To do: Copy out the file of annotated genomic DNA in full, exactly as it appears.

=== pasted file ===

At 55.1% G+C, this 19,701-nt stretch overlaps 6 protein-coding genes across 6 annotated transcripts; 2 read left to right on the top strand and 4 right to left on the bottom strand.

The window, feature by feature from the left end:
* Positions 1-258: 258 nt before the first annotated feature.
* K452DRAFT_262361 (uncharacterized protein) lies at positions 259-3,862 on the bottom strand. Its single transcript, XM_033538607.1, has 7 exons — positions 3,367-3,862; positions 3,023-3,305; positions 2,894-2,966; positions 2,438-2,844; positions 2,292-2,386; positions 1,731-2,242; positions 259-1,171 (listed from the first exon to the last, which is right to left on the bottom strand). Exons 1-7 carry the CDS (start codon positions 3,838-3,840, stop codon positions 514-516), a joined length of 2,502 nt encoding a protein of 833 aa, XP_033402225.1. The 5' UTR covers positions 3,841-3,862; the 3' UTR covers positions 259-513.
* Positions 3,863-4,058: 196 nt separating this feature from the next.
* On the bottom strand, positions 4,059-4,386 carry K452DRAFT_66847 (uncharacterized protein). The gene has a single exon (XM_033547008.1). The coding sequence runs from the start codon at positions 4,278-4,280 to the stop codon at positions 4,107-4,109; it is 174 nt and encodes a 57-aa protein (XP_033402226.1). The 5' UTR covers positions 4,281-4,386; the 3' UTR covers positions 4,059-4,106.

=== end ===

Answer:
At 55.1% G+C, this 19,701-nt stretch overlaps 6 protein-coding genes across 6 annotated transcripts; 2 read left to right on the top strand and 4 right to left on the bottom strand.

The window, feature by feature from the left end:
* Positions 1-258: 258 nt before the first annotated feature.
* K452DRAFT_262361 (uncharacterized protein) lies at positions 259-3,862 on the bottom strand. Its single transcript, XM_033538607.1, has 7 exons — positions 3,367-3,862; positions 3,023-3,305; positions 2,894-2,966; positions 2,438-2,844; positions 2,292-2,386; positions 1,731-2,242; positions 259-1,171 (listed from the first exon to the last, which is right to left on the bottom strand). Exons 1-7 carry the CDS (start codon positions 3,838-3,840, stop codon positions 514-516), a joined length of 2,502 nt encoding a protein of 833 aa, XP_033402225.1. The 5' UTR covers positions 3,841-3,862; the 3' UTR covers positions 259-513.
* Positions 3,863-4,058: 196 nt separating this feature from the next.
* On the bottom strand, positions 4,059-4,386 carry K452DRAFT_66847 (uncharacterized protein). The gene has a single exon (XM_033547008.1). The coding sequence runs from the start codon at positions 4,278-4,280 to the stop codon at positions 4,107-4,109; it is 174 nt and encodes a 57-aa protein (XP_033402226.1). The 5' UTR covers positions 4,281-4,386; the 3' UTR covers positions 4,059-4,106.